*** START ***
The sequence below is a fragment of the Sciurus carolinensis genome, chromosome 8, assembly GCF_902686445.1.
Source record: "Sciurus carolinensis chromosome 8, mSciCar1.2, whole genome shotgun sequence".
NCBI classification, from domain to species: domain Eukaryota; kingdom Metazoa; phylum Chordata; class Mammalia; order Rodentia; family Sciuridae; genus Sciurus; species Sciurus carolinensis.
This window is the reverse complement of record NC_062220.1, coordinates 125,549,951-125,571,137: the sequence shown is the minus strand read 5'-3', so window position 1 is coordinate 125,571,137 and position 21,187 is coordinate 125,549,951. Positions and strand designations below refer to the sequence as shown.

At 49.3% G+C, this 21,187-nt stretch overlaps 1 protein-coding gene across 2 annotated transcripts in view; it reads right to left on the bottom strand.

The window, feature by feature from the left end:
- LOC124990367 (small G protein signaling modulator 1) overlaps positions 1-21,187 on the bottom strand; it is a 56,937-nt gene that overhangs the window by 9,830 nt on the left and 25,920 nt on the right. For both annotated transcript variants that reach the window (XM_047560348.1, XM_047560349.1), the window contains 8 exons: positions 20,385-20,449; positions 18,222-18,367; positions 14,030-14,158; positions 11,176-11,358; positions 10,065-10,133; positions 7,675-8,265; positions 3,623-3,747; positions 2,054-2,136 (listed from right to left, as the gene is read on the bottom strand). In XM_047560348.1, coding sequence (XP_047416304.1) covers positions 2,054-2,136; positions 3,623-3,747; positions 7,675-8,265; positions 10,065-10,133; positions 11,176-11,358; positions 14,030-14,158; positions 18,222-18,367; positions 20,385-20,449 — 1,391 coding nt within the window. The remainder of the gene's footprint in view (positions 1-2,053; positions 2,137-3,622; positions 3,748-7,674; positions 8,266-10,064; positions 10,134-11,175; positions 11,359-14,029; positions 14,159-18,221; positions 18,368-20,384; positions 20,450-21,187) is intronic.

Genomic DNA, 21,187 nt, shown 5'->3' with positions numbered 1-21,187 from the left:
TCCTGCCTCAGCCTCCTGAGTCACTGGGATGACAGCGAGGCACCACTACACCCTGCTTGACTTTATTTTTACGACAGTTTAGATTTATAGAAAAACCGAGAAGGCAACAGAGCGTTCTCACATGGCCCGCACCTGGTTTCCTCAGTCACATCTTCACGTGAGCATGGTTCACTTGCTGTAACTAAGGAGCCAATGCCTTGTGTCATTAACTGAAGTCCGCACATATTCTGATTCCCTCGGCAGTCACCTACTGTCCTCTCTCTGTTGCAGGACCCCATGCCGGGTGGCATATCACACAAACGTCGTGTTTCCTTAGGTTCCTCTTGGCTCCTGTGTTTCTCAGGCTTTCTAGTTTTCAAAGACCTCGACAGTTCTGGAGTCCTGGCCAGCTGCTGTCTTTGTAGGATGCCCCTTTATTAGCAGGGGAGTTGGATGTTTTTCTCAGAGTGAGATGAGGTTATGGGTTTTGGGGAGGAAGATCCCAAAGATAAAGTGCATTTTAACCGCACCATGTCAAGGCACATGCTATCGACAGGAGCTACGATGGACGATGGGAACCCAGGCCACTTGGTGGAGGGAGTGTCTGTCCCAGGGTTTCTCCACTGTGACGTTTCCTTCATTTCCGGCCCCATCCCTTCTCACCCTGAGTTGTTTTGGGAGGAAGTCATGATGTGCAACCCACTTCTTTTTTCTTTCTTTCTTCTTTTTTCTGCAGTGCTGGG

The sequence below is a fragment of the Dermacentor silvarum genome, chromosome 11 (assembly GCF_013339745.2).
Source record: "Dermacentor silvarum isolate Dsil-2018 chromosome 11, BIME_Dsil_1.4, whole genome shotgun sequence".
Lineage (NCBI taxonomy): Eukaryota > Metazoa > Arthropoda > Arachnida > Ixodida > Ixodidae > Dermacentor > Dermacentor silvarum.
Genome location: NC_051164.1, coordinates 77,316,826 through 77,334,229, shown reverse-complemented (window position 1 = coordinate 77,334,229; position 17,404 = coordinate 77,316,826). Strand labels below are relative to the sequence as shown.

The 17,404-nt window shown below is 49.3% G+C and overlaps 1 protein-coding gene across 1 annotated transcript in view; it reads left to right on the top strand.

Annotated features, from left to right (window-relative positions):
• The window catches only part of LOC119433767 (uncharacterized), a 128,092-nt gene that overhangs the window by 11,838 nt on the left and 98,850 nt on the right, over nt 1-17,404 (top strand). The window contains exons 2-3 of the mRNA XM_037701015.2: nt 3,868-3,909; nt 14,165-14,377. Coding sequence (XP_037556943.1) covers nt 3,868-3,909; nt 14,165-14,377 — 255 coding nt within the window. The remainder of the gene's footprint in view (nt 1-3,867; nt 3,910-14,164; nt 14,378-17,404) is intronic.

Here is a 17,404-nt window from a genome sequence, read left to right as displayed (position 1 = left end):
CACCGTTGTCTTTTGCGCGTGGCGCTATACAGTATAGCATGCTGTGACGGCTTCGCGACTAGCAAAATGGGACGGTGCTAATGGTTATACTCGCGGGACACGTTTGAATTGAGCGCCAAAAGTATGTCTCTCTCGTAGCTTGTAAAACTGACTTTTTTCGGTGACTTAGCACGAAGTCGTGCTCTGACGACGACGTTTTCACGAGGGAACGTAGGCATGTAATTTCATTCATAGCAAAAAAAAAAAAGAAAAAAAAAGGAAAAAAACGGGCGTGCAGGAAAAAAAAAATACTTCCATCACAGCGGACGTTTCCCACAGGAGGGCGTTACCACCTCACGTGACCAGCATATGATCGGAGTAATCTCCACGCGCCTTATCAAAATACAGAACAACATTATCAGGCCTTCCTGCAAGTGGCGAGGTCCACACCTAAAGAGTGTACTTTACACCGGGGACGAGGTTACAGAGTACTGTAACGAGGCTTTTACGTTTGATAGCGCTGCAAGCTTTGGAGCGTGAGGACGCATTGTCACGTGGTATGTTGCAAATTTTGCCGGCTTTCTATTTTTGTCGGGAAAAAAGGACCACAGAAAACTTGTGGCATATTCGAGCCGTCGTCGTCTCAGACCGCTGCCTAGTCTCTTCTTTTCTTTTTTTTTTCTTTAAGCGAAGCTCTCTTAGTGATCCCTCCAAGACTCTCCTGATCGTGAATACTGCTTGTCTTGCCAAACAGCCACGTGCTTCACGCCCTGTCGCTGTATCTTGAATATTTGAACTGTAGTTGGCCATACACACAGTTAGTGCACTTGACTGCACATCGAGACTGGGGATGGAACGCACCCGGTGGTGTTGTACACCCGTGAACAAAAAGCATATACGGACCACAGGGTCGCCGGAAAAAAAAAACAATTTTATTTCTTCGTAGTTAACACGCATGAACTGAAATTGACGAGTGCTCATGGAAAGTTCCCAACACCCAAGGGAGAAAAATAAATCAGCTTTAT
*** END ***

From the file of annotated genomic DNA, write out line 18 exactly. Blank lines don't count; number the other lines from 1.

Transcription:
CACCGTTGTCTTTTGCGCGTGGCGCTATACAGTATAGCATGCTGTGACGGCTTCGCGACTAGCAAAATGGGACGGTGCTAATGGTTATACTCGCGGGACACGTTTGAATTGAGCGCCAAAAGTATGTCTCTCTCGTAGCTTGTAAAACTGACTTTTTTCGGTGACTTAGCACGAAGTCGTGCTCTGACGACGACGTTTTCACGAGGGAACGTAGGCATGTAATTTCATTCATAGCAAAAAAAAAAAAGAAAAAAAAAGGAAAAAAACGGGCGTGCAGGAAAAAAAAAATACTTCCATCACAGCGGACGTTTCCCACAGGAGGGCGTTACCACCTCACGTGACCAGCATATGATCGGAGTAATCTCCACGCGCCTTATCAAAATACAGAACAACATTATCAGGCCTTCCTGCAAGTGGCGAGGTCCACACCTAAAGAGTGTACTTTACACCGGGGACGAGGTTACAGAGTACTGTAACGAGGCTTTTACGTTTGATAGCGCTGCAAGCTTTGGAGCGTGAGGACGCATTGTCACGTGGTATGTTGCAAATTTTGCCGGCTTTCTATTTTTGTCGGGAAAAAAGGACCACAGAAAACTTGTGGCATATTCGAGCCGTCGTCGTCTCAGACCGCTGCCTAGTCTCTTCTTTTCTTTTTTTTTTCTTTAAGCGAAGCTCTCTTAGTGATCCCTCCAAGACTCTCCTGATCGTGAATACTGCTTGTCTTGCCAAACAGCCACGTGCTTCACGCCCTGTCGCTGTATCTTGAATATTTGAACTGTAGTTGGCCATACACACAGTTAGTGCACTTGACTGCACATCGAGACTGGGGATGGAACGCACCCGGTGGTGTTGTACACCCGTGAACAAAAAGCATATACGGACCACAGGGTCGCCGGAAAAAAAAAACAATTTTATTTCTTCGTAGTTAACACGCATGAACTGAAATTGACGAGTGCTCATGGAAAGTTCCCAACACCCAAGGGAGAAAAATAAATCAGCTTTAT